Researchers attempt to learn more about diseases like Alzheimer’s and Parkinson’s by focusing on protein filaments that form fibrous clusters called amyloids in the brain. Until now, the best tools for studying them have generated limited views, largely because the strands are complex and tiny, just a few nanometers thick.

SLAC's graphene-based method to view proteins that cause diseases image

Now, an international research team has come up with a new method to potentially reveal the structure of individual amyloid fibrils with powerful beams of X-ray laser light. In experiments conducted at the Linac Coherent Light Source (LCLS) at the Department of Energy’s SLAC National Accelerator Laboratory, the scientists placed up to 50 fibrils at a time on a layer of graphene and hit them with bursts of X-ray laser light. The graphene, it turned out, was almost transparent to the X-rays, and this allowed them to probe the structures of the delicate fibrils without picking up significant extraneous signals from the graphene layer in individual snapshots.

While the team did not uncover the complete fibril structure, they said the innovative method opens up a promising path for amyloid studies using X-ray free-electron lasers, or XFELs, such as LCLS.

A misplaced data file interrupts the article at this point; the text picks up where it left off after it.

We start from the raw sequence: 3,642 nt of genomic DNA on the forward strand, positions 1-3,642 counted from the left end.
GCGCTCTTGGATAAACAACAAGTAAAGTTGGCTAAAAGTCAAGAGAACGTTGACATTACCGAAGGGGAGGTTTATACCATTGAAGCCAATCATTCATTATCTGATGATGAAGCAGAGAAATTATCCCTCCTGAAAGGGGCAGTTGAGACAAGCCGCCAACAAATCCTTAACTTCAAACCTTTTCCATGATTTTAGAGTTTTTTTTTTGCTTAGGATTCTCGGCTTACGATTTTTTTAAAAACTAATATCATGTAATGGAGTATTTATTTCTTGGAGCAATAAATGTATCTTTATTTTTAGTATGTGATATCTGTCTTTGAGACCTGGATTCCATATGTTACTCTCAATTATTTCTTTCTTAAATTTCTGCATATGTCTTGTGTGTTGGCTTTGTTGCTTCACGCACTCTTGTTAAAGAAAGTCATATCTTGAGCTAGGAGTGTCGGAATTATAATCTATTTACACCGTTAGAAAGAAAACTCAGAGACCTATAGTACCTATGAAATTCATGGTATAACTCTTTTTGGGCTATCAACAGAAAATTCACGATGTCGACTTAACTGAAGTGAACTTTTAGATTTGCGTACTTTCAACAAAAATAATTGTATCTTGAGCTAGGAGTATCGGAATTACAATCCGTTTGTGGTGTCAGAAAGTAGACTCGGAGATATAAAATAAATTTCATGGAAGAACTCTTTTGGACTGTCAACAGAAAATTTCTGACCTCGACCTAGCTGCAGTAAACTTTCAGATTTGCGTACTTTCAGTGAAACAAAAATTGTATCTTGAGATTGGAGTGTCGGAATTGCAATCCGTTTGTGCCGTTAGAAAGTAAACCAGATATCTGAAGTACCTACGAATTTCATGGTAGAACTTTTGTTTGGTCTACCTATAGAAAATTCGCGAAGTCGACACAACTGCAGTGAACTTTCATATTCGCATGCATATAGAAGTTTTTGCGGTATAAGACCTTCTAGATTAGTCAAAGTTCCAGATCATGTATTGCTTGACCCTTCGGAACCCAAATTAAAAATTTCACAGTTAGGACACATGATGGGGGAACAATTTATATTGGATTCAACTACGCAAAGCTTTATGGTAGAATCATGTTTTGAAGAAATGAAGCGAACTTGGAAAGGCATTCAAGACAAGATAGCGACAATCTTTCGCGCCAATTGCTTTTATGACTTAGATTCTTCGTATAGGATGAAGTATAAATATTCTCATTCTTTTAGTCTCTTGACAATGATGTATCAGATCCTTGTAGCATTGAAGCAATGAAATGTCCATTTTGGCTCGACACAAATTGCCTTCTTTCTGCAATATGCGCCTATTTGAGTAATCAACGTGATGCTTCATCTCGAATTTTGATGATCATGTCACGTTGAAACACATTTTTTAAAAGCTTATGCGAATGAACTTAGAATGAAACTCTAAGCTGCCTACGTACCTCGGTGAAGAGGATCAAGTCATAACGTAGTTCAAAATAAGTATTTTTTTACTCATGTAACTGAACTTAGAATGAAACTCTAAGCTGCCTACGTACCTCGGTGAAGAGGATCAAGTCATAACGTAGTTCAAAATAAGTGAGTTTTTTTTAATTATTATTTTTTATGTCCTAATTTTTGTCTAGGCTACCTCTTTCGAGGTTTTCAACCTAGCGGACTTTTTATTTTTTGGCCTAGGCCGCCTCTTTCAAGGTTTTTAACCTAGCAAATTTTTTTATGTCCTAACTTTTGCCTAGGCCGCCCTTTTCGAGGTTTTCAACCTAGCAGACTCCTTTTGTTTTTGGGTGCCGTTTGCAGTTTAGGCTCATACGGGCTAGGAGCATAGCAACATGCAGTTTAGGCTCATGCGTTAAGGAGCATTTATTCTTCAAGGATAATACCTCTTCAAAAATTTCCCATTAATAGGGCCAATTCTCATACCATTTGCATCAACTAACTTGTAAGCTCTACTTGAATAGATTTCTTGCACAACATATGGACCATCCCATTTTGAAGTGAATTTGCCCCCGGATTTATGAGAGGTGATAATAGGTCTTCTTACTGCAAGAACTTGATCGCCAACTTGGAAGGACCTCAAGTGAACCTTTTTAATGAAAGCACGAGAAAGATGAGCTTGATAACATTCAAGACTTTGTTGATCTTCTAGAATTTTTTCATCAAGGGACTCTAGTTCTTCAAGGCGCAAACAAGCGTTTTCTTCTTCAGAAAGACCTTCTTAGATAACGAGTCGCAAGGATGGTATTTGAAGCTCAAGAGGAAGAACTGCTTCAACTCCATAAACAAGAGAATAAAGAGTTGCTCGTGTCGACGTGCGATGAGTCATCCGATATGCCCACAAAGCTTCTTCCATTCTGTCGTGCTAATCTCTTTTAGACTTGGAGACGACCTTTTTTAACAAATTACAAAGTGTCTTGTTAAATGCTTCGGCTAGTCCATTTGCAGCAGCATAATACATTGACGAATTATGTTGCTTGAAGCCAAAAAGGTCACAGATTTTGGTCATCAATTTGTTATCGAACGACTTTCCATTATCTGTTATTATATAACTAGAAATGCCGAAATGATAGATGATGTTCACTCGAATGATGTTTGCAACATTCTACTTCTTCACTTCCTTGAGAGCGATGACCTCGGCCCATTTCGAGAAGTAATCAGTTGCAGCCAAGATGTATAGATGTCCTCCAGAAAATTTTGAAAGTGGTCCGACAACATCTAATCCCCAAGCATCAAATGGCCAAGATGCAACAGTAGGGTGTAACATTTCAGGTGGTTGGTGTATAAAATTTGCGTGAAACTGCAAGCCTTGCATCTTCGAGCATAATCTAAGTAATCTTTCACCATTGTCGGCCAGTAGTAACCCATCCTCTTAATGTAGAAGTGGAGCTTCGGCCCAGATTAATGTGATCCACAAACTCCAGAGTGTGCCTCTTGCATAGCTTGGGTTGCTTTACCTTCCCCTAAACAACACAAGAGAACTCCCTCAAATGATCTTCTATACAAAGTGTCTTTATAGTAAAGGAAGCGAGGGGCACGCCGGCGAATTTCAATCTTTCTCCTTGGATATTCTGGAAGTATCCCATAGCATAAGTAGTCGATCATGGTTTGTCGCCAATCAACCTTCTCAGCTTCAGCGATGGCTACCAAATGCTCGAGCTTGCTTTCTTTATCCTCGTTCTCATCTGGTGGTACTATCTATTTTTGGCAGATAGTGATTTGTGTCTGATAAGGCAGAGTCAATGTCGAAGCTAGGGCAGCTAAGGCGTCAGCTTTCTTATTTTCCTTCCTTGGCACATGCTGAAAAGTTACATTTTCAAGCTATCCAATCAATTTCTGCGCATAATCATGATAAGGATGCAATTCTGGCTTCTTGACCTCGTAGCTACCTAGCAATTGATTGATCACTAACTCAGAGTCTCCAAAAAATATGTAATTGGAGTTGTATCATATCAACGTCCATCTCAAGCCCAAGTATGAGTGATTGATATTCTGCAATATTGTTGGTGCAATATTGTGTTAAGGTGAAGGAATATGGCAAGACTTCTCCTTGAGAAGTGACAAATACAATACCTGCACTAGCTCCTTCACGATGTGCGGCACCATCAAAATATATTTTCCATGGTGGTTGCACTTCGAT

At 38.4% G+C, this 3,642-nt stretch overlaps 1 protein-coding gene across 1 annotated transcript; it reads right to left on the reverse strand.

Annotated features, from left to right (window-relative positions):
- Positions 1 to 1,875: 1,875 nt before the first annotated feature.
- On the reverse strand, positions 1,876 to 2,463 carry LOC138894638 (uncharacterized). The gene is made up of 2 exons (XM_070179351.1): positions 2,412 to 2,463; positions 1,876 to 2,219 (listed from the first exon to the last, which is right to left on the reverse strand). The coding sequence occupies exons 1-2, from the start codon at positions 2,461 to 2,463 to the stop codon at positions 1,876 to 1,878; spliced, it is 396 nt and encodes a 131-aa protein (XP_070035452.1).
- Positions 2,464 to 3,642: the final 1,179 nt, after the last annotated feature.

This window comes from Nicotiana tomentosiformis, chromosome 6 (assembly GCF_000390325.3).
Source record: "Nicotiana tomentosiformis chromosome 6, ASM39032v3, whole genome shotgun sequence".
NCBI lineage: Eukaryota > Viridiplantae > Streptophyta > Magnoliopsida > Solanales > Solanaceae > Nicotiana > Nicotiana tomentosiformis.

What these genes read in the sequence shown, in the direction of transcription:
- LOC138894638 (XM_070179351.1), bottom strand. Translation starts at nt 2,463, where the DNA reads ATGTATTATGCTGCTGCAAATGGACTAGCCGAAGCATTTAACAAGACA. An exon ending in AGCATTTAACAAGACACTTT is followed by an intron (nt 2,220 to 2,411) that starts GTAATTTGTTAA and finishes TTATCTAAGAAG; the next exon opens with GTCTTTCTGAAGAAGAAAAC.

Accurate information about the structure of amyloid fibrils can inform scientists about their role in the development of neurodegenerative diseases.

Earlier attempts to study fibrils at X-ray lasers delivered them into the path of the beam in jets of fluid. Switching to a solid graphene carrier gave the team two advantages; Since graphene is just one layer of atoms thick, it leaves hardly a trace in the diffraction patterns formed by X-rays scattering off the fibrils, which are used to determine their structures, the researchers said. And the regular structure of the graphene encourages the fibrils to all line up in the same direction.

This allows diffraction patterns to be obtained from fewer than 50 amyloid fibrils. Based on the results, the team hopes to eventually get patterns from single fibrils. To get to that goal, new methods of exposing a single fibril to the XFEL beam will need to be developed.

The exceptionally bright and narrowly focused beam at LCLS’s Coherent X-ray Imaging instrument was also key to the team’s success in taking data from such a small number of fibrils, according to SLAC staff scientist Mengning Liang.

Intense X-ray pulses at XFELs limit the exposure of delicate samples to damaging X-rays. In this study, the fibrils were exposed for only a few femtoseconds, or millionths of a billionth of a second. Before the molecules are destroyed, information about their structure can be read by detectors.

The scientists tested their method on samples of well-studied tobacco mosaic virus filaments and smaller amyloid fibrils, some of which are associated with certain types of cancer. The tests produced structural data with a high degree of accuracy: The resolution in the diffraction images was almost on the scale of a single atom.